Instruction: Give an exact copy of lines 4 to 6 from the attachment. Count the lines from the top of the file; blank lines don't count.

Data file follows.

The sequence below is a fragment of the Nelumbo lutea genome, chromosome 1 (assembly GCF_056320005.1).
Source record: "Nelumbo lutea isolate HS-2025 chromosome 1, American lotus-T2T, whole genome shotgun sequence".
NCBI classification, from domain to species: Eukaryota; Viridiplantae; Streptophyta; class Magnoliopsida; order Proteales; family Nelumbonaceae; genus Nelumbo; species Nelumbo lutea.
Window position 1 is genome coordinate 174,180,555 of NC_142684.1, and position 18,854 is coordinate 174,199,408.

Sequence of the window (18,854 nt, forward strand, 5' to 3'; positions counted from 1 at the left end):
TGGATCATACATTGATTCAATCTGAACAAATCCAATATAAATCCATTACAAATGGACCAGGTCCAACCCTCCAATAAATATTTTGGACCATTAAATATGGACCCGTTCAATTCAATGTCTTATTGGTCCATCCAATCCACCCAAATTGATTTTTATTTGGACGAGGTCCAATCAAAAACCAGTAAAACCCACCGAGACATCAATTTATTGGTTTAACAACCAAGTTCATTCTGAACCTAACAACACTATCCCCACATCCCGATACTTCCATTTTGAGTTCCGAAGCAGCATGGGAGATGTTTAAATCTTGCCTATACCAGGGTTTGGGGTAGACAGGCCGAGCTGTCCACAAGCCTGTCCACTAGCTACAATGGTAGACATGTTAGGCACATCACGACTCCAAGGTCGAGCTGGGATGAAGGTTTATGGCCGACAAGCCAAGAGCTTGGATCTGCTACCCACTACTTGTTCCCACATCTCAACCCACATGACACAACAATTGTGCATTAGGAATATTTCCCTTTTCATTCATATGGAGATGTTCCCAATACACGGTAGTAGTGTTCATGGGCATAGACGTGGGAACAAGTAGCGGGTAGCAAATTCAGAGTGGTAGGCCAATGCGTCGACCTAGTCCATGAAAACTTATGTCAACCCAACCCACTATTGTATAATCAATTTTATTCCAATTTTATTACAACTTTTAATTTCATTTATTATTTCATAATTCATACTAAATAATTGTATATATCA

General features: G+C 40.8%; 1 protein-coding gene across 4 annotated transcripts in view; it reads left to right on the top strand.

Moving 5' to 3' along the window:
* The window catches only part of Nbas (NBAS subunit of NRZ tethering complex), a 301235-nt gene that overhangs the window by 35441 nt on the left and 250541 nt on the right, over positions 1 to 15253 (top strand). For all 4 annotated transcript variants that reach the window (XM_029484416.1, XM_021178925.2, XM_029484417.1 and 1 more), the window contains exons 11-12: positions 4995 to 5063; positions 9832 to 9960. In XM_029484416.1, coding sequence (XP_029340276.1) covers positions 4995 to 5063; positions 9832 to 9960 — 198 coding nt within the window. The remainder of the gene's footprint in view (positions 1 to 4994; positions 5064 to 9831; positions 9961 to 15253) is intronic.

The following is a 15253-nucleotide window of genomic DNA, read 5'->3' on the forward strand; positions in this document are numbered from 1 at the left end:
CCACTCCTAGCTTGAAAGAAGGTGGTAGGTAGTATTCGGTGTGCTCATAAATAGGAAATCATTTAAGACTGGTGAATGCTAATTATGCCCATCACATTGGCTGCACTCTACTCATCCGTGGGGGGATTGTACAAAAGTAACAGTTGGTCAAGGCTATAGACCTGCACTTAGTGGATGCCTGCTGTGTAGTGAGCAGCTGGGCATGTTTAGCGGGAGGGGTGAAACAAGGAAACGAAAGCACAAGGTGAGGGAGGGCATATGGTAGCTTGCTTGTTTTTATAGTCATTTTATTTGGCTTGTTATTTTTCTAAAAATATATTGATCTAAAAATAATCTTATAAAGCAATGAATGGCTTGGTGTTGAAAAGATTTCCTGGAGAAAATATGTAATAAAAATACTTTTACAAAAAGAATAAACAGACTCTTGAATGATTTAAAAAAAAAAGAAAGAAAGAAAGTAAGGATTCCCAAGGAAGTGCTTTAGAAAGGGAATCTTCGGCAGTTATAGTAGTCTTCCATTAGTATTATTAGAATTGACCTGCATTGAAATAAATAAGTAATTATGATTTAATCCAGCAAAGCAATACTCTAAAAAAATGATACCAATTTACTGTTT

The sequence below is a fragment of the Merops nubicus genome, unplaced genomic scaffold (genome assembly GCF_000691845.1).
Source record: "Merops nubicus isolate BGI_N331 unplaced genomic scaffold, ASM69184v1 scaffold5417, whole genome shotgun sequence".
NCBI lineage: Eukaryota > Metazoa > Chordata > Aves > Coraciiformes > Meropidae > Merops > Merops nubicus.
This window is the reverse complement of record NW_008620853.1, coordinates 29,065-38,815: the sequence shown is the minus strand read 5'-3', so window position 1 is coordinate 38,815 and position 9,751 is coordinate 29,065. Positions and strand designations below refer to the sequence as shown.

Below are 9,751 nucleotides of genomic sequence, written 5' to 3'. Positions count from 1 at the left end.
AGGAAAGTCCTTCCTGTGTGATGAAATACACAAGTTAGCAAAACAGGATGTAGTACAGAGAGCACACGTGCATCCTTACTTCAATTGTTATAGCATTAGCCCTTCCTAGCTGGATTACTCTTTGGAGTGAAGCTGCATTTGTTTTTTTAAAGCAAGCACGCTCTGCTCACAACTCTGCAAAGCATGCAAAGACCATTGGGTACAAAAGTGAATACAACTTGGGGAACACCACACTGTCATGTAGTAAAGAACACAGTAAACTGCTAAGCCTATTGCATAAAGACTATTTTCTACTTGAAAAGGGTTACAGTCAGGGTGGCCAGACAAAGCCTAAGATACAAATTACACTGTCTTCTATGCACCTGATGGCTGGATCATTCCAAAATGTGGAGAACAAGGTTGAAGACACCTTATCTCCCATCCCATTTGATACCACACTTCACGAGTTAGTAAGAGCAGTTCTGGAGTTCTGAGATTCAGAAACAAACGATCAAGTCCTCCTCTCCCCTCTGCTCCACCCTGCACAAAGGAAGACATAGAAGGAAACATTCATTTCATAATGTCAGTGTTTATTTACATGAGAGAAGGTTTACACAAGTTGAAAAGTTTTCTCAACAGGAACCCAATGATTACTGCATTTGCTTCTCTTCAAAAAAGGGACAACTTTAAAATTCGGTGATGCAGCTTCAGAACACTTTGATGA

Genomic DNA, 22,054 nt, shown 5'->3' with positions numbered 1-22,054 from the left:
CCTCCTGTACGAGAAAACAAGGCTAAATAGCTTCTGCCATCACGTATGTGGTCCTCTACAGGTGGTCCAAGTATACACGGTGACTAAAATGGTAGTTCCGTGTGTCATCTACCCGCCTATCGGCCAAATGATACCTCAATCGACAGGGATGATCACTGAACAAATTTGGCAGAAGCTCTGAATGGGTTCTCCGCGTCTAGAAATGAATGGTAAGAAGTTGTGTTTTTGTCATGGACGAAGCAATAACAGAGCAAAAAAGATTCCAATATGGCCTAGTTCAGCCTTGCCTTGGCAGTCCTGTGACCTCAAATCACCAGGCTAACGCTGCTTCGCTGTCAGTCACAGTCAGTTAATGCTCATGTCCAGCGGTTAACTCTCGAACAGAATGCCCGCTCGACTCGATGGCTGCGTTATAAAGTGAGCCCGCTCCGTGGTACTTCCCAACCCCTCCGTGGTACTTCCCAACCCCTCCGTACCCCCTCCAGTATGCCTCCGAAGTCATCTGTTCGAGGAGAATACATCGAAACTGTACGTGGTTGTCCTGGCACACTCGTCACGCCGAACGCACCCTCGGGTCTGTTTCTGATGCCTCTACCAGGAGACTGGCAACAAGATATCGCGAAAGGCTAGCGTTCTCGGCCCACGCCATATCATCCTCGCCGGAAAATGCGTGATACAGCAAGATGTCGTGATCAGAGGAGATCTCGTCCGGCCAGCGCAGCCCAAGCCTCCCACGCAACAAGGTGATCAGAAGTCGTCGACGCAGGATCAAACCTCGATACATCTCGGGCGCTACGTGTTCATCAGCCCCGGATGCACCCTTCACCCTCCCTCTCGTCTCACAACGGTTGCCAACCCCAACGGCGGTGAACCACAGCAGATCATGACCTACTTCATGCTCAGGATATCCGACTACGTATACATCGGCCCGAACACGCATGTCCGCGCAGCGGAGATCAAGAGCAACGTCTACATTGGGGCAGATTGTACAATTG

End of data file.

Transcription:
Window position 1 is genome coordinate 174,180,555 of NC_142684.1, and position 18,854 is coordinate 174,199,408.

Sequence of the window (18,854 nt, forward strand, 5' to 3'; positions counted from 1 at the left end):
TGGATCATACATTGATTCAATCTGAACAAATCCAATATAAATCCATTACAAATGGACCAGGTCCAACCCTCCAATAAATATTTTGGACCATTAAATATGGACCCGTTCAATTCAATGTCTTATTGGTCCATCCAATCCACCCAAATTGATTTTTATTTGGACGAGGTCCAATCAAAAACCAGTAAAACCCACCGAGACATCAATTTATTGGTTTAACAACCAAGTTCATTCTGAACCTAACAACACTATCCCCACATCCCGATACTTCCATTTTGAGTTCCGAAGCAGCATGGGAGATGTTTAAATCTTGCCTATACCAGGGTTTGGGGTAGACAGGCCGAGCTGTCCACAAGCCTGTCCACTAGCTACAATGGTAGACATGTTAGGCACATCACGACTCCAAGGTCGAGCTGGGATGAAGGTTTATGGCCGACAAGCCAAGAGCTTGGATCTGCTACCCACTACTTGTTCCCACATCTCAACCCACATGACACAACAATTGTGCATTAGGAATATTTCCCTTTTCATTCATATGGAGATGTTCCCAATACACGGTAGTAGTGTTCATGGGCATAGACGTGGGAACAAGTAGCGGGTAGCAAATTCAGAGTGGTAGGCCAATGCGTCGACCTAGTCCATGAAAACTTATGTCAACCCAACCCACTATTGTATAATCAATTTTATTCCAATTTTATTACAACTTTTAATTTCATTTATTATTTCATAATTCATACTAAATAATTGTATATATCA